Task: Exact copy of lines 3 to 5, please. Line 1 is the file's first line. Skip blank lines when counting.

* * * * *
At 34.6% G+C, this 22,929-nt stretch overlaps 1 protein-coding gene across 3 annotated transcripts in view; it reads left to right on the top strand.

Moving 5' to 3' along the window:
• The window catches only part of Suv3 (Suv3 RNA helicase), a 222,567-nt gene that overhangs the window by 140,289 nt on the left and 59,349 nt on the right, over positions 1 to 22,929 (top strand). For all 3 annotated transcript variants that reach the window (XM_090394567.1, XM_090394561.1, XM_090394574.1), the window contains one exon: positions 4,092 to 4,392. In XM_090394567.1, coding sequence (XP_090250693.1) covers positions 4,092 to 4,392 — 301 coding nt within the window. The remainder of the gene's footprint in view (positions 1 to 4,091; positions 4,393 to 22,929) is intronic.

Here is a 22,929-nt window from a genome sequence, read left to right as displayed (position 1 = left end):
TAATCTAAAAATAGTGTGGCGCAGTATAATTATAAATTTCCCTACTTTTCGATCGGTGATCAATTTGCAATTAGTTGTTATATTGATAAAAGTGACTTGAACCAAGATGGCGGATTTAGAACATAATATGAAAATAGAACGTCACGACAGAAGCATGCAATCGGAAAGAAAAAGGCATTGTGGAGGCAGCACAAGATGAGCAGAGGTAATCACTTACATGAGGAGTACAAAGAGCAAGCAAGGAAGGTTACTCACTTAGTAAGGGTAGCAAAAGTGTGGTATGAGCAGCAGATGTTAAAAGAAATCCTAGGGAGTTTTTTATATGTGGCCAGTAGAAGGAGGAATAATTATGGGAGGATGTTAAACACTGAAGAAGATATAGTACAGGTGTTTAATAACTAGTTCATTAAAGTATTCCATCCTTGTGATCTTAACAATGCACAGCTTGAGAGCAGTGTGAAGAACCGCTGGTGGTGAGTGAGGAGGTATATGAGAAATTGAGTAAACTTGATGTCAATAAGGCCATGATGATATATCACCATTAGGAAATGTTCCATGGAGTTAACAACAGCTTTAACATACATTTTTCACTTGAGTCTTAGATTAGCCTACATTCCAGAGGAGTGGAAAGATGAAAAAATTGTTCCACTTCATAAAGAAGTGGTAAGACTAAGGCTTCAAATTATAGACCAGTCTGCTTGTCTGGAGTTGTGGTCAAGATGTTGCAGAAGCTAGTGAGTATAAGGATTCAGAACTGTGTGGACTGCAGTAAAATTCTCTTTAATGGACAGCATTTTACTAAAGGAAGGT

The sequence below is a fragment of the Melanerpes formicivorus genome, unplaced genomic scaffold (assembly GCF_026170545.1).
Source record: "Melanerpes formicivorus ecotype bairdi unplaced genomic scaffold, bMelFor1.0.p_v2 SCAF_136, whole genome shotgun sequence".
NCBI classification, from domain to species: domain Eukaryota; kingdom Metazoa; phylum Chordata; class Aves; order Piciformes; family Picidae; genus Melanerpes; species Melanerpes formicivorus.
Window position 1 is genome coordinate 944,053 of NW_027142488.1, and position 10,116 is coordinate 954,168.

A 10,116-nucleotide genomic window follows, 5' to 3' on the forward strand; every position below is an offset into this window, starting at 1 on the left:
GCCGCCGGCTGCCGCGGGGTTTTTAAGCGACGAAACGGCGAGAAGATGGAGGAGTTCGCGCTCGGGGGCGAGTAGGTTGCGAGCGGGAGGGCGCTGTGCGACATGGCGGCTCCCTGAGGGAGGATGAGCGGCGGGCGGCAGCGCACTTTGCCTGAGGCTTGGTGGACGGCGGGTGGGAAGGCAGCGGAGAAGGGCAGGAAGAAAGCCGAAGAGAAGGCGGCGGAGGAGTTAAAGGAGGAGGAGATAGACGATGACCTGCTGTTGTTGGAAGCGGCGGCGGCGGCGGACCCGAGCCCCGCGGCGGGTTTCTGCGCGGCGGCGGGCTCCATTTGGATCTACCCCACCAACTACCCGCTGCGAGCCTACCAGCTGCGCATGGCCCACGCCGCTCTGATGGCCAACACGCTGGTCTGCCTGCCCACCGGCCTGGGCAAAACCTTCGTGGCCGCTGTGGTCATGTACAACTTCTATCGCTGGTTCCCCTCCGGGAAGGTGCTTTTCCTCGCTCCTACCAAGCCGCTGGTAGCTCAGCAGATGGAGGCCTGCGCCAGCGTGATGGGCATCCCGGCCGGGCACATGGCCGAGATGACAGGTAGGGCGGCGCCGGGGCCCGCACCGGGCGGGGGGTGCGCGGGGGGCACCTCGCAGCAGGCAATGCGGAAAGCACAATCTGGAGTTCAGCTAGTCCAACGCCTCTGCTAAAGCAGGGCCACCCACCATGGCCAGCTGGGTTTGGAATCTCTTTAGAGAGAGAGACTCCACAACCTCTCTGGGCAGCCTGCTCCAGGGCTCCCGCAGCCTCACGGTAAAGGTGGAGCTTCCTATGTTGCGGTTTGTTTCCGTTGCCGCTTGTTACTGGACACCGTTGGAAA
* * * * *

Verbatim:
• The window catches only part of Suv3 (Suv3 RNA helicase), a 222,567-nt gene that overhangs the window by 140,289 nt on the left and 59,349 nt on the right, over positions 1 to 22,929 (top strand). For all 3 annotated transcript variants that reach the window (XM_090394567.1, XM_090394561.1, XM_090394574.1), the window contains one exon: positions 4,092 to 4,392. In XM_090394567.1, coding sequence (XP_090250693.1) covers positions 4,092 to 4,392 — 301 coding nt within the window. The remainder of the gene's footprint in view (positions 1 to 4,091; positions 4,393 to 22,929) is intronic.

Here is a 22,929-nt window from a genome sequence, read left to right as displayed (position 1 = left end):
TAATCTAAAAATAGTGTGGCGCAGTATAATTATAAATTTCCCTACTTTTCGATCGGTGATCAATTTGCAATTAGTTGTTATATTGATAAAAGTGACTTGAACCAAGATGGCGGATTTAGAACATAATATGAAAATAGAACGTCACGACAGAAGCATGCAATCGGAAAGAAAAAGGCATTGTGGAGGCAGCACAAGATGAGCAGAGGTAATCACTTACATGAGGAGTACAAAGAGCAAGCAAGGAAGGTTACTCACTTAGTAAGGGTAGCAAAAGTGTGGTATGAGCAGCAGATGTTAAAAGAAATCCTAGGGAGTTTTTTATATGTGGCCAGTAGAAGGAGGAATAATTATGGGAGGATGTTAAACACTGAAGAAGATATAGTACAGGTGTTTAATAACTAGTTCATTAAAGTATTCCATCCTTGTGATCTTAACAATGCACAGCTTGAGAGCAGTGTGAAGAACCGCTGGTGGTGAGTGAGGAGGTATATGAGAAATTGAGTAAACTTGATGTCAATAAGGCCATGATGATATATCACCATTAGGAAATGTTCCATGGAGTTAACAACAGCTTTAACATACATTTTTCACTTGAGTCTTAGATTAGCCTACATTCCAGAGGAGTGGAAAGATGAAAAAATTGTTCCACTTCATAAAGAAGTGGTAAGACTAAGGCTTCAAATTATAGACCAGTCTGCTTGTCTGGAGTTGTGGTCAAGATGTTGCAGAAGCTAGTGAGTATAAGGATTCAGAACTGTGTGGACTGCAGTAAAATTCTCTTTAATGGACAGCATTTTACTAAAGGAAGGT